While in his twenties, Jacob Lawrence exploded into the American art scene with his epic painting series depicting African American heroes—Toussaint L’Ouverture (41 panels), Frederick Douglass (32 panels), and Harriet Tubman (31 panels)—and works focused on the move of families from the rural south to northern cities (the Migration series, 60 panels). Lawrence’s career brought national attention to African American experiences during war and civil rights movements. Fruits and Vegetables dates to a period when Lawrence was painting scenes showing people going about their normal lives as positive depictions to humanize African American life.
Untitled (Women with Friends) (1990) by Carrie Mae WeemsCincinnati Art Museum
The Kitchen Table Series is composed of twenty posed photographs and fourteen text panels that together tell the story of a relationship and its aftermath from the perspective of an African American woman. Weems plays her own protagonist in the photographs, tracing a range of experience from desire to anger to a self-possessed sense of womanhood -- through a matrilineal story of which she is the author.
“At the end of the day, it has a great deal to do with the breadth of the humanity of African-Americans who are usually stereotyped and narrowly defined and often viewed as a social problem. I’m thinking that it’s not about social problems, that it’s about social constructions. The work has to do with an attempt to reposition and reimagine the possibility of women and the possibility of people of color, and to that extent it has to do with what I always call unrequited love.”
–Carrie Mae Weems, from an interview with James Estrin for Lens (NYT blog), September 2013
Cincinnati from Covington, Kentucky (1851) by Robert S. DuncansonCincinnati Art Museum
Cincinnati from Covington, Kentucky, is the first visual representation of African American artist Robert S. Duncanson’s attitudes toward slavery. The 1851 painting is based on a daguerreotype, known only through a print in Graham’s Magazine of 1848. Duncanson’s richly detailed picture interjects features that were not included in the original print. The print depicts the rural, slave-holding state of Kentucky in the foreground, with a white man leaning on a rifle directing two children to notice a black man with a scythe. In the painting, the white man is replaced by an African American enslaved man holding the scythe. He and the black woman hanging laundry depict tasks associated with their labors as enslaved people.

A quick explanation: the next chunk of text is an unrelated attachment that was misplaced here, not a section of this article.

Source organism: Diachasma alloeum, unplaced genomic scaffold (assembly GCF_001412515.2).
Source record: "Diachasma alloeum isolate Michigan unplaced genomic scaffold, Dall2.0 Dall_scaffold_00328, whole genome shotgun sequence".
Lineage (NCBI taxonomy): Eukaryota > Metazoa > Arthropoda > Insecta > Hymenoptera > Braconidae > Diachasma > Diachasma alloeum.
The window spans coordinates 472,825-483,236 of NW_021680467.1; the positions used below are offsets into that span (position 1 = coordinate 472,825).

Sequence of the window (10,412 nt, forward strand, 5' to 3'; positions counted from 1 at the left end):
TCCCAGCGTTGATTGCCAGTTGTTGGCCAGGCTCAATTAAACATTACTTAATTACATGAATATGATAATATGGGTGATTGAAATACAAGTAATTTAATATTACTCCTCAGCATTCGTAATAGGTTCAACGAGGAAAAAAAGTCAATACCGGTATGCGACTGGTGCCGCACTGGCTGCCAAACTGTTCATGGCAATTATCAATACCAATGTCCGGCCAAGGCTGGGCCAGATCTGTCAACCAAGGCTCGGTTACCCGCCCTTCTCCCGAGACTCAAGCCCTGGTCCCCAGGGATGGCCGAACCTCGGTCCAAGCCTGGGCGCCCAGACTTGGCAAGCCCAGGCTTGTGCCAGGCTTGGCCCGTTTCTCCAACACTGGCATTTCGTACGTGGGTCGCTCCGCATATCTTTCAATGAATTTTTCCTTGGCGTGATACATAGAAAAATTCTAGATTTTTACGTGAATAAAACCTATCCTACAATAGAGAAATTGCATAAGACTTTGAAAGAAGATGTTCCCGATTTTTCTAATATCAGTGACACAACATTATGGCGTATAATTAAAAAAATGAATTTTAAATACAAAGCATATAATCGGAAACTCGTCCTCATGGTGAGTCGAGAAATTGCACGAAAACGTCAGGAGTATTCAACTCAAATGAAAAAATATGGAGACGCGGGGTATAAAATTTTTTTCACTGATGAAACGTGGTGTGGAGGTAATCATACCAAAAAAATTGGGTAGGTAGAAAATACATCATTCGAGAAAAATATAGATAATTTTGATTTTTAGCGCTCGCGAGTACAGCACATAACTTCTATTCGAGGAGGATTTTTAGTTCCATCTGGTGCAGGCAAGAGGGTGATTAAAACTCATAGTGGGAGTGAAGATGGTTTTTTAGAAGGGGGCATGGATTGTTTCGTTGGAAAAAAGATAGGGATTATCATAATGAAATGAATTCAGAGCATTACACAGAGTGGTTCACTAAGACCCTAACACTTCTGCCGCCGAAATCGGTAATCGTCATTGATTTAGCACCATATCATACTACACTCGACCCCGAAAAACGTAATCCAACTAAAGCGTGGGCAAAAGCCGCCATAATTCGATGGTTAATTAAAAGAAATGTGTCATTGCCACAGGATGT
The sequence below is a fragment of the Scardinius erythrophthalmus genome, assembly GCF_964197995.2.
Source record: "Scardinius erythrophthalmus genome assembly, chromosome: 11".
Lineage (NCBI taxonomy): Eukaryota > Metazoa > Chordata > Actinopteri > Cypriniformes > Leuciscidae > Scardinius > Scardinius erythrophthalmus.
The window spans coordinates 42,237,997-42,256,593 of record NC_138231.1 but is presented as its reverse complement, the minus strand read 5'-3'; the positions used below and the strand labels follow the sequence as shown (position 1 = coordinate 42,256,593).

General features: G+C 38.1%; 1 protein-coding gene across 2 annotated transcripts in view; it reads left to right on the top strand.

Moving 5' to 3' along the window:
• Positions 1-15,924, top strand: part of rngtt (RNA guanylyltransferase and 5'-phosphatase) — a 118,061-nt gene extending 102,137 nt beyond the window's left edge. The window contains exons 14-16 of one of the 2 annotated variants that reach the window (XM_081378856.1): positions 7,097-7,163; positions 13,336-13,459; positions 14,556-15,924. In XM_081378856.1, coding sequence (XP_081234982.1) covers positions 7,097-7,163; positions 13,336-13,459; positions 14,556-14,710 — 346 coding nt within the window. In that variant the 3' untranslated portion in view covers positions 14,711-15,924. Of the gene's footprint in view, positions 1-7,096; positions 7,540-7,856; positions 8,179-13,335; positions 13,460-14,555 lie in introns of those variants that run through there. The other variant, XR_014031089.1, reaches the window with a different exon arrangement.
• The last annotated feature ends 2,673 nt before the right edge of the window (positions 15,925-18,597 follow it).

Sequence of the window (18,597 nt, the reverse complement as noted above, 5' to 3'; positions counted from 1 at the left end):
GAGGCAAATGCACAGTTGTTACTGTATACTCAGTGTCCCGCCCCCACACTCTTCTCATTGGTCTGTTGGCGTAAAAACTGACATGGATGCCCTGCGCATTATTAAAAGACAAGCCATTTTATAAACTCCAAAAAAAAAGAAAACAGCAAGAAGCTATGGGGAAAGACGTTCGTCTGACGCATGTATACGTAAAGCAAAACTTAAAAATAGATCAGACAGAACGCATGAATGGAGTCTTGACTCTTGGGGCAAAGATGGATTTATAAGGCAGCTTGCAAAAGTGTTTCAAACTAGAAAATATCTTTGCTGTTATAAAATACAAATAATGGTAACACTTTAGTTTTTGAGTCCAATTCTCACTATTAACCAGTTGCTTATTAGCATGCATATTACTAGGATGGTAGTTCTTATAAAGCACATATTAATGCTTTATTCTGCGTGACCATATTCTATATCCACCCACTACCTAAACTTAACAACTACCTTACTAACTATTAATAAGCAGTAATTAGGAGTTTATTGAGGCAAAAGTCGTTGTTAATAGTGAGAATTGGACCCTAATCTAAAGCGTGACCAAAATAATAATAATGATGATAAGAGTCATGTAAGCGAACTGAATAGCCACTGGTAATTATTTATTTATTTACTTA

This scene contrasts to a great extent with that of Cincinnati in the background. Depicting the booming city with its numerous churches, smokestacks, and riverboats, Duncanson presents a startling comparison between the two locales. It becomes apparent when viewing this scene that the economic prosperity and freedom represented by the city across the river are what the enslaved man and woman desire—unattainable yet seemingly within reach.
Sunday Promenade (1931/1946) by Hale WoodruffCincinnati Art Museum
Artist and educator, Hale Woodruff believed that "it's very important to keep your artistic level at the highest possible range of development and yet make your work convey a telling quality in terms of what we are as people." It was a philosophy that Woodruff lived by and one that he passed on to his students at Atlanta University.
Sunday Promenade is part of a series of linoleum cut prints from the series, Hale Woodruff: Selections from the Atlanta Period 1931–1946. In these works, Woodruff captures black themes related to his adopted home of Georgia. In the September 21, 1942, issue of Time, Woodruff, stated, "We are interested in expressing the South as a field, as a territory, its peculiar run-down landscape, its social and economic problem of the Negro people."
Bertha Mae (2012) by Willie ColeCincinnati Art Museum